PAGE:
(This is the third part of Doreen Kerby’s series on her visit to Ireland.)
At 2,500 kilometres, the Wild Atlantic Way is the longest coastal touring route in the world. It takes at least two weeks to see all of it.
The route starts on the south coast at Kinsale and follows the coast up to Galway, continuing north and ending at Derry. Our tour was six days; it whet my appetite to see the entire route.
We had a memorable experience at the Abbeyglen Castle Hotel in Clifden. The table was decked out with Canadian and Irish flags and dishes of shrimp, mussels, and salads to tide us over until the main course arrived. After a marvellous meal, in true Irish fashion, Brian Hughes, the owner, charmed us with Irish songs and stories.
When the evening drew to a close, we retired to comfortable rooms.
Our next stop was Dan O’Hara’s Homestead Farm. The centre is based on the restored pre-famine cottage of Dan O’Hara, who made the mistake of putting in larger windows, triggering the Daylight Tax, which allowed the landlord doubled his rent.
Unable to pay, the walls were pushed in and the thatched roof was set on fire. It was against the law for any neighbour to offer assistance, so the family immigrated to America.
The ships were called “Coffin Ships” because half the passengers died of disease or starvation. Travellers were expected to take their own food because the ship provided scant rations and water for a trip that could take up to three months.
O’Hara’s wife and three of his seven children were buried at sea. When they finally reached New York, the remaining children were put in an orphanage and Dan tried to make a living selling matches on the street.
The story of Dan O’Hara is retold in a ballad that is popular to this day.
The cottage has been rebuilt. A book on the mantle tells the story of 22 American presidents that claim Irish descent. Among them are Bill Clinton, John F. Kennedy, Ronald Reagan, Barack Obama and Richard Nixon. The owner sang the Dan O’Hara song and told us stories about the Great Famine of 1845-1852.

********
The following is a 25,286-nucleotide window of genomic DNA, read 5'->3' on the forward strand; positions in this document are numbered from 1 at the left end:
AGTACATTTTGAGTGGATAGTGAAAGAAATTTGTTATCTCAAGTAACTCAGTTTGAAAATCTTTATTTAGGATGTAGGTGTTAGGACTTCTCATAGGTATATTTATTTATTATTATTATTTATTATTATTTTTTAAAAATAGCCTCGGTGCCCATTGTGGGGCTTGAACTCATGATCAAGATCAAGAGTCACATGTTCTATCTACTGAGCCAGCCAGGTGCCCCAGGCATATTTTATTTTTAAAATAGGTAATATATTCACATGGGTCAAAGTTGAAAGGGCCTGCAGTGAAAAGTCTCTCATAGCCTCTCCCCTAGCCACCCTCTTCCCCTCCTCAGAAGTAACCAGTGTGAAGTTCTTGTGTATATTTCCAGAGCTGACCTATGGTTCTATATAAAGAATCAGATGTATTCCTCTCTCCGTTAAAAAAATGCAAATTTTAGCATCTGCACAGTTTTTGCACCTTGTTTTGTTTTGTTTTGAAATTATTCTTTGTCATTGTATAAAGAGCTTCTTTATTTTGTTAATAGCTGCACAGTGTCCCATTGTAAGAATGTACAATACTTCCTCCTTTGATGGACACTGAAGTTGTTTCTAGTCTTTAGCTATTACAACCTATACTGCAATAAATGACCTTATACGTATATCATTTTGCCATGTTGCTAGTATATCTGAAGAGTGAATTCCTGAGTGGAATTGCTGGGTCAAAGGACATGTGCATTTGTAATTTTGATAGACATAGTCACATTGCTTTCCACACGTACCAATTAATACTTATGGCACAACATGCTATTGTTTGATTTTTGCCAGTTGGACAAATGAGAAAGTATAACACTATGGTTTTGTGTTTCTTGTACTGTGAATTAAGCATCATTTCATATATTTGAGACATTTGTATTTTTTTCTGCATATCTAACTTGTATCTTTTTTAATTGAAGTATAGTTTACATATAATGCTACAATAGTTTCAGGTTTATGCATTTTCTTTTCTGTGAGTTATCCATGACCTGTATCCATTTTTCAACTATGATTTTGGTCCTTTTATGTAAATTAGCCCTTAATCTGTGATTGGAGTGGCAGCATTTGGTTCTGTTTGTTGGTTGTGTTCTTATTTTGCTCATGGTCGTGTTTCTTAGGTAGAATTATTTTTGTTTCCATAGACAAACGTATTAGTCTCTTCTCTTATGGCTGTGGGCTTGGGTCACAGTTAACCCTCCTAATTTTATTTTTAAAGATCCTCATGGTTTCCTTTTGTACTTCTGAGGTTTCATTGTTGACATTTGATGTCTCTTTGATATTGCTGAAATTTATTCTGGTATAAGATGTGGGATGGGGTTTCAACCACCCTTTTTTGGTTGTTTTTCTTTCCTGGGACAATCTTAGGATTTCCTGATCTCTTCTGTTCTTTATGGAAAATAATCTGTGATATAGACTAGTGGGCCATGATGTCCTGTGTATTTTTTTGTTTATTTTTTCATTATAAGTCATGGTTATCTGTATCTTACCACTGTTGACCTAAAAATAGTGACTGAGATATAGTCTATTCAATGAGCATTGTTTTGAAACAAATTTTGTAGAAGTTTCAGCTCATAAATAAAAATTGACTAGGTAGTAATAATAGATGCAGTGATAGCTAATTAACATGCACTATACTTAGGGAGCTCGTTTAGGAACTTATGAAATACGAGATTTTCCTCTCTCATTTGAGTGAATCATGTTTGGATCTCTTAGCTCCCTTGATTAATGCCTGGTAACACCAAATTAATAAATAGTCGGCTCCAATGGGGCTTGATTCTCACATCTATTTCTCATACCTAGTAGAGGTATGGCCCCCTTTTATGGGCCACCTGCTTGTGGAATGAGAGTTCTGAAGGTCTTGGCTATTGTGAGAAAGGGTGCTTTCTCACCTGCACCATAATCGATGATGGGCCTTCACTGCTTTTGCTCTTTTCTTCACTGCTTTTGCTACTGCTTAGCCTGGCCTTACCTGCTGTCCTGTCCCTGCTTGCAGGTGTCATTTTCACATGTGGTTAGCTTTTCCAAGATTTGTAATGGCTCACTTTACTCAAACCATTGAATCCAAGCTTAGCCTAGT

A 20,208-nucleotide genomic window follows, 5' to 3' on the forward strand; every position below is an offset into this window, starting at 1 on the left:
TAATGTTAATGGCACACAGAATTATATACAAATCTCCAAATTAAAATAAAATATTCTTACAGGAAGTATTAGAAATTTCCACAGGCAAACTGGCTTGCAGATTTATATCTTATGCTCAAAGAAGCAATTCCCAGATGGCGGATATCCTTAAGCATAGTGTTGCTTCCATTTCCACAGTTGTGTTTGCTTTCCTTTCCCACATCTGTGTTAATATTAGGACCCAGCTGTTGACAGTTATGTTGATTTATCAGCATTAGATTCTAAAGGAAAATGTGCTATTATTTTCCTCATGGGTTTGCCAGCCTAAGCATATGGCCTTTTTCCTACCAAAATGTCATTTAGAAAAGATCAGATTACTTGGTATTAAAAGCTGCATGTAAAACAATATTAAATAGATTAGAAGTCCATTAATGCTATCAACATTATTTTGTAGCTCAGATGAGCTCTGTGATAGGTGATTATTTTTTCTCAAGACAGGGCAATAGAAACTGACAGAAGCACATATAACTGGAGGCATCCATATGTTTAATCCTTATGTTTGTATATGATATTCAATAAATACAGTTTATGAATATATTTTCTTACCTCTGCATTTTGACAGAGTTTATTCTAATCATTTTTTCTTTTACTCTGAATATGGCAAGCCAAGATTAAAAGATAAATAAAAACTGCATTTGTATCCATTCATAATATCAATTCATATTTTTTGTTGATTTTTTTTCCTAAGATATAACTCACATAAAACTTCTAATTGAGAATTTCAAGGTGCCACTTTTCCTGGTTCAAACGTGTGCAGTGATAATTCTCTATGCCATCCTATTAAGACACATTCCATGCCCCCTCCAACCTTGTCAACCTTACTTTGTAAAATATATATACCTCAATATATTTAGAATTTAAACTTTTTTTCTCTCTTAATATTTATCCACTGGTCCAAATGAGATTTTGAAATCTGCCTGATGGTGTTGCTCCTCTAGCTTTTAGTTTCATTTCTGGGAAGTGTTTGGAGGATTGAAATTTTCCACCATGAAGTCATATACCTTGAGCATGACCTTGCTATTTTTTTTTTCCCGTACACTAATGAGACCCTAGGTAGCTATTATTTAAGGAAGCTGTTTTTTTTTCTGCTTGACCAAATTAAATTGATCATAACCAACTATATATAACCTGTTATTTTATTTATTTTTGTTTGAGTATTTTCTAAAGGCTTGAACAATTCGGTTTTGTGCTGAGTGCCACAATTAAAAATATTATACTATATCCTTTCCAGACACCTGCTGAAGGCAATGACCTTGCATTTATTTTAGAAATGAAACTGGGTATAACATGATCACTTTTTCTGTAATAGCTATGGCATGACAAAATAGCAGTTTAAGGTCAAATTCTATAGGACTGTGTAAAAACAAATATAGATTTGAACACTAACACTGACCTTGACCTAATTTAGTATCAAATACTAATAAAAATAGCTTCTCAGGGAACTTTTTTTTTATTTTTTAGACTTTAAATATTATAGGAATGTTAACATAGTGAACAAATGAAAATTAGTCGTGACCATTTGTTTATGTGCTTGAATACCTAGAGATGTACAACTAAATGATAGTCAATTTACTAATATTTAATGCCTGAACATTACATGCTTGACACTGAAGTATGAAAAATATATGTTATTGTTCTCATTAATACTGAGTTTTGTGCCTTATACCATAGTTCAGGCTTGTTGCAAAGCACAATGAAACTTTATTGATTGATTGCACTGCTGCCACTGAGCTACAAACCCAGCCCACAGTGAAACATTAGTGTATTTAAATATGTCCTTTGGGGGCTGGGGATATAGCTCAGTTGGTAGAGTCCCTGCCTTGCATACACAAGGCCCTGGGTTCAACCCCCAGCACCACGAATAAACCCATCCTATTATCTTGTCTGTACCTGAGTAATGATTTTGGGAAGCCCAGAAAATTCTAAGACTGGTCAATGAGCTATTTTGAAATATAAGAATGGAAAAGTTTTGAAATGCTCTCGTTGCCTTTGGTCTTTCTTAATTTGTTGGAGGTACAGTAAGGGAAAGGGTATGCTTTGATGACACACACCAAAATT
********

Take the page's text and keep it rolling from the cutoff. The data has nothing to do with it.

Working our way northward, we took a ferry from Cleggan to the Island of Innishbofin —“the island of the white cow.” We just got settled in the Doonmore Hotel when it started to rain. It poured so hard and the winds were so strong it wasn’t safe to go outside. But we were happy. The meals were fantastic and the hotel was comfortable but the Great Wild Atlantic was certainly wild that night.
About 180 people live on the island, but that number has been as high as 3,000. The present church is the fourth house of worship since the arrival of St. Colman in the 13th century.
The next day was lovely, but there was water everywhere and the roads were muddy. An old ruined castle overlooks the harbor. It was taken by Cromwell’s forces in 1649 and used as a prison for Catholic priests. Cromwell did everything he could
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to make life unbearable for Roman Catholics, Anglicans and Presbyterians.
Our next stop was the beautiful Kylemore Abbey, sheltered in the slopes of the Twelve Bens in Connemara. This beautiful lakeside castle was built as a present for Mitchell Henry’s wife, Margaret, in the mid-1800s.
Henry was an English financier, politician and Member of Parliament in the House of Commons of the United Kingdom of Great Britain and Ireland.
They drained huge areas of land and planted thousands of trees for their new orchards and walled gardens. After the sudden death of his wife at the age of 50, he sold the castle to the Benedictine nuns who had lost everything in Ypres in the First World War.
The nuns still own it, but had to close an excellent boarding school in 2010 because there was only one Benedictine nun who was young enough to teach.
The elegant church was built in memory of Margaret. The interior is lined with beautiful Connemara marble. There are two quarries near Clifden and the marble comes in five colours. It is very rare and used for exquisite jewelry.
We would have loved to have stayed longer to finish the Wild Atlantic Way. What we saw was a journey of a lifetime — inspiring, invigorating and memorable.
(Doreen Kerby is a Saskatoon freelance writer.)